The Bipartisan Policy Center and Edison Electric Institute hosted a discussion on innovation with several prominent leaders in the energy sector on July 28 in Philadelphia. BPC President Jason Grumet moderated the conversation, which included Dr. Ernest Moniz, former Senate Majority Leader and BPC Co-Founder Tom Daschle, and Southern Company CEO Tom Fanning. The speakers presented varied perspectives, but agreed that maintaining American leadership in innovation is critical to driving the country forward and providing clean, abundant, and affordable energy.
Innovation and Policy
All three speakers agreed on the importance of coordinating technological, regulatory, and business model innovation efforts. Daschle stressed that “the combination of public policy and innovation together is essential,” to which Moniz agreed, saying that technological innovation must work “hand in hand” with policy and that the two are “much more powerful when combined.” Moniz also stressed the importance of policies that accelerate the pace of deployment of new innovations at scale if America wants to remain an energy leader. Fanning, meanwhile, accentuated the need for business models to evolve alongside technological advances, saying that the business models of the past “served us well and for so long, but they don’t serve the new future very well.”
Reflected throughout the conversation was the strong bipartisan support that innovation enjoys. Daschle referenced efficiency amendments in the Senate energy bill as an “illustration, even in these polarized times, of things that can be done.” Moniz highlighted recent legislative efforts supporting energy innovation, including attempts to significantly increase funding for energy R&D as a sign of that growing agreement. Fanning agreed with these assessments, emphasizing that challenging conventional wisdom and engaging with people you may disagree with are keys to successful innovation. The discussion made clear that innovation is an area where policymakers can make real progress towards national objectives like economic growth, despite our collective political challenges.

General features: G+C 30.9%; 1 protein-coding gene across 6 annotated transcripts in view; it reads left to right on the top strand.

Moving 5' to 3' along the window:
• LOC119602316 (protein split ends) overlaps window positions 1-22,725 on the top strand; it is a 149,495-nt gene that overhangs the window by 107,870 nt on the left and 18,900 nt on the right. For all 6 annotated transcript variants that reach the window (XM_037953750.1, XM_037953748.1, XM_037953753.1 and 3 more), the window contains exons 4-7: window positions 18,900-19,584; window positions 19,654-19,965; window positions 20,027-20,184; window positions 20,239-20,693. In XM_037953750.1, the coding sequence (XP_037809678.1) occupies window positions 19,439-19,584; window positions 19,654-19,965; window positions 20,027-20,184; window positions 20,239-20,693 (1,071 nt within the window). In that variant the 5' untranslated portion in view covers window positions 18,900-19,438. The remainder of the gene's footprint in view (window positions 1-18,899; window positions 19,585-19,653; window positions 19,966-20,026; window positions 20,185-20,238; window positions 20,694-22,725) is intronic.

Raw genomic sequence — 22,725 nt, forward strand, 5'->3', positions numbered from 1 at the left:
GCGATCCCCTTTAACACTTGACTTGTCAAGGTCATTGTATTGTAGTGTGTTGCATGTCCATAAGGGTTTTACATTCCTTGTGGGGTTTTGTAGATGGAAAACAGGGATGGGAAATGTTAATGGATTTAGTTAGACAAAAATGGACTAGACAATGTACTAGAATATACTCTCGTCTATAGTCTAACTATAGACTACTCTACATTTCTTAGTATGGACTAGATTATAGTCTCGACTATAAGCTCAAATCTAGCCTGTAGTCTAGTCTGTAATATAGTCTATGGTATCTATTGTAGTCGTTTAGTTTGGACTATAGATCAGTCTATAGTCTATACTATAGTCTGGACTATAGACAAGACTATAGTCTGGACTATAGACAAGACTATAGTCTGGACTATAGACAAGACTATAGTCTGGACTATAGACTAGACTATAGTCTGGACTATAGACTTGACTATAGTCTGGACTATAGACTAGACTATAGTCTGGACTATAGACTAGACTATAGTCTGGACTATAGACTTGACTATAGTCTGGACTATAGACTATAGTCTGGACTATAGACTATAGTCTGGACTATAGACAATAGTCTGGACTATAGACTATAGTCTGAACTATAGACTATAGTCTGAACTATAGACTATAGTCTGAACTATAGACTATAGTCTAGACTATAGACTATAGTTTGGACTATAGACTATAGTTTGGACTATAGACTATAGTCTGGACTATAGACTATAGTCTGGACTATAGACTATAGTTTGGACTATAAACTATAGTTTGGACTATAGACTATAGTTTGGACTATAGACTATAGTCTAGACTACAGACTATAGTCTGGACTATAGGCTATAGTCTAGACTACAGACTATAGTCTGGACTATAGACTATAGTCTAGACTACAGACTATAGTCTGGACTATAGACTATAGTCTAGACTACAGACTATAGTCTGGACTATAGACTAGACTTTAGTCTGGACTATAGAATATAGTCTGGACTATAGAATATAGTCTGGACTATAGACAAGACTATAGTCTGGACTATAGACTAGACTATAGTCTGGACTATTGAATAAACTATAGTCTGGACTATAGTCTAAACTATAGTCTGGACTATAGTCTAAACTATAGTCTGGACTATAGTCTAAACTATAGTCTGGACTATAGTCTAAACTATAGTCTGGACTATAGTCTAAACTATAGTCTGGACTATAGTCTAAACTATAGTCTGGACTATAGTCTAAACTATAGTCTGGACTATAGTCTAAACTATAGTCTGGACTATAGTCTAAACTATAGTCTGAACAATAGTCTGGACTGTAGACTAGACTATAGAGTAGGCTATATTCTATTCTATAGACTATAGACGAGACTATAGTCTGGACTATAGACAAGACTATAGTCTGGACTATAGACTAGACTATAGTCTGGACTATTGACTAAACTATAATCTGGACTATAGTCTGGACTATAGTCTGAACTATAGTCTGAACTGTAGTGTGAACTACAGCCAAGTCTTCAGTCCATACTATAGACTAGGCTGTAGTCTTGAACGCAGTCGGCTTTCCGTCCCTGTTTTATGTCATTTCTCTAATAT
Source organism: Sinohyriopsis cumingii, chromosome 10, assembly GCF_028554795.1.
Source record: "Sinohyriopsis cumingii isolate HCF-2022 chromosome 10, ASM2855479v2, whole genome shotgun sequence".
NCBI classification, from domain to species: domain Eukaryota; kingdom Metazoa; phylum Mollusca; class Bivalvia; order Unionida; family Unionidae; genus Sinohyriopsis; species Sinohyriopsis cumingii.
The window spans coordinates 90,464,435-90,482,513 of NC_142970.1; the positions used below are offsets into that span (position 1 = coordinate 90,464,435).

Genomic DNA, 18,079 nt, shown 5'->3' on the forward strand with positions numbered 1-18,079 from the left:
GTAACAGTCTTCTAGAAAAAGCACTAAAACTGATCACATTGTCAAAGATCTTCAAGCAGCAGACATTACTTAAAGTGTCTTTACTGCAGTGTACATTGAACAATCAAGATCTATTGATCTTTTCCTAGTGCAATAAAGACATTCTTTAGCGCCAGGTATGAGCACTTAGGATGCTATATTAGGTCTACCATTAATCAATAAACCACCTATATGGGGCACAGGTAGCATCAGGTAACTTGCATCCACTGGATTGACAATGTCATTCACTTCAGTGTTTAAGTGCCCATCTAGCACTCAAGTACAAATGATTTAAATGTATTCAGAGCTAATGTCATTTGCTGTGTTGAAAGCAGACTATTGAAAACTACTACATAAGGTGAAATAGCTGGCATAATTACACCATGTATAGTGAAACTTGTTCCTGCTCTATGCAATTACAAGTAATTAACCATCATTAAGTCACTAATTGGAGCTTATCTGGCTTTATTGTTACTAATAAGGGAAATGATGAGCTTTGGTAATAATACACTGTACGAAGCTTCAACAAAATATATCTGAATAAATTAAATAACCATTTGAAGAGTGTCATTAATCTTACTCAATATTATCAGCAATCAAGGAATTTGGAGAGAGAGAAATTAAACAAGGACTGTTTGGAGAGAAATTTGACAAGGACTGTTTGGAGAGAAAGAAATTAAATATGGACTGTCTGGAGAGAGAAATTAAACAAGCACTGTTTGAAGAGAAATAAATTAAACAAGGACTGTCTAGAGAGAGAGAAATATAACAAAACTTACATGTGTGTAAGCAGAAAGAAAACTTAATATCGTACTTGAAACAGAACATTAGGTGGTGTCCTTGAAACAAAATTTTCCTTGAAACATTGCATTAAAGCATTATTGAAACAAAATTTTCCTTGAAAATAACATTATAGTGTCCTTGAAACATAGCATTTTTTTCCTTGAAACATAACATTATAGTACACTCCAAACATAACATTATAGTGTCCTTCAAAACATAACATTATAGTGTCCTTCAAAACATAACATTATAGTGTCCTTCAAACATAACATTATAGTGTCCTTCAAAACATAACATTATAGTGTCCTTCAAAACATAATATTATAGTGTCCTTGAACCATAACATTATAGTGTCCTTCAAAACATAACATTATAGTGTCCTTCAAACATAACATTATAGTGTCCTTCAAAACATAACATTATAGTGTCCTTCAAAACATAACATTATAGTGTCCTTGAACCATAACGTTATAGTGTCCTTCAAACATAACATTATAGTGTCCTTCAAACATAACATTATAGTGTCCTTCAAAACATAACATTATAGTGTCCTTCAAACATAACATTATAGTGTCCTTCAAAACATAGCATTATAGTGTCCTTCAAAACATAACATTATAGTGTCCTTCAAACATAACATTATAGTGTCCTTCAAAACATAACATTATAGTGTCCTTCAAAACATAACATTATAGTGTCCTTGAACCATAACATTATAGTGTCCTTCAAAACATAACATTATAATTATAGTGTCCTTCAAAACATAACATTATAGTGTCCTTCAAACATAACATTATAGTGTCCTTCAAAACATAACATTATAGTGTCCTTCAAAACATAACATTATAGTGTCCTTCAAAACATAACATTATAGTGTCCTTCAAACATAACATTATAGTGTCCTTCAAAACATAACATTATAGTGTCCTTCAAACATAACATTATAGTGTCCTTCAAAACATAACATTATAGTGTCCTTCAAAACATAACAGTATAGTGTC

Innovation: America’s Not So Secret Weapon
All three speakers noted that energy innovation will be crucial to solving problems and capitalizing on opportunities in the future. Moniz stressed that maintaining America’s competitive edge in multi-trillion-dollar clean energy markets will require a focused and sustained effort to support innovation. He also emphasized that breakthrough technology innovation is “absolutely critical” for achieving deep de-carbonization in the mid-century timeframe.
Daschle agreed, pointing out that while energy innovation will be key to reducing carbon emissions, it can also provide an “enormous opportunity for economic growth and vitality if we do this right.” Fanning concurred, saying that good energy policy is one of America’s most “unassailable advantages” and that the United States needs to “play offense anywhere it can, and the way to do that is through innovation.” He also underscored the links between energy innovation and other national priorities, noting that “energy security breeds national security breeds economic security.” The speakers all pointed to public-private partnerships as key to maintaining America’s competitive edge in energy innovation.
Innovation in the energy sector has far reaching economic, environmental, and security implications. Strong bipartisan support demonstrates the potential benefits of the American commitment to innovation, a point clearly articulated by the experts assembled at this event. The contributions of innovation to our nation’s character and economy point to the enormity of the opportunity America now faces. It will be critical for our leaders to build on the growing consensus surrounding innovation and ensure that as new technologies emerge to meet growing demand for energy, the United States leads the world in producing the next generation of energy technologies.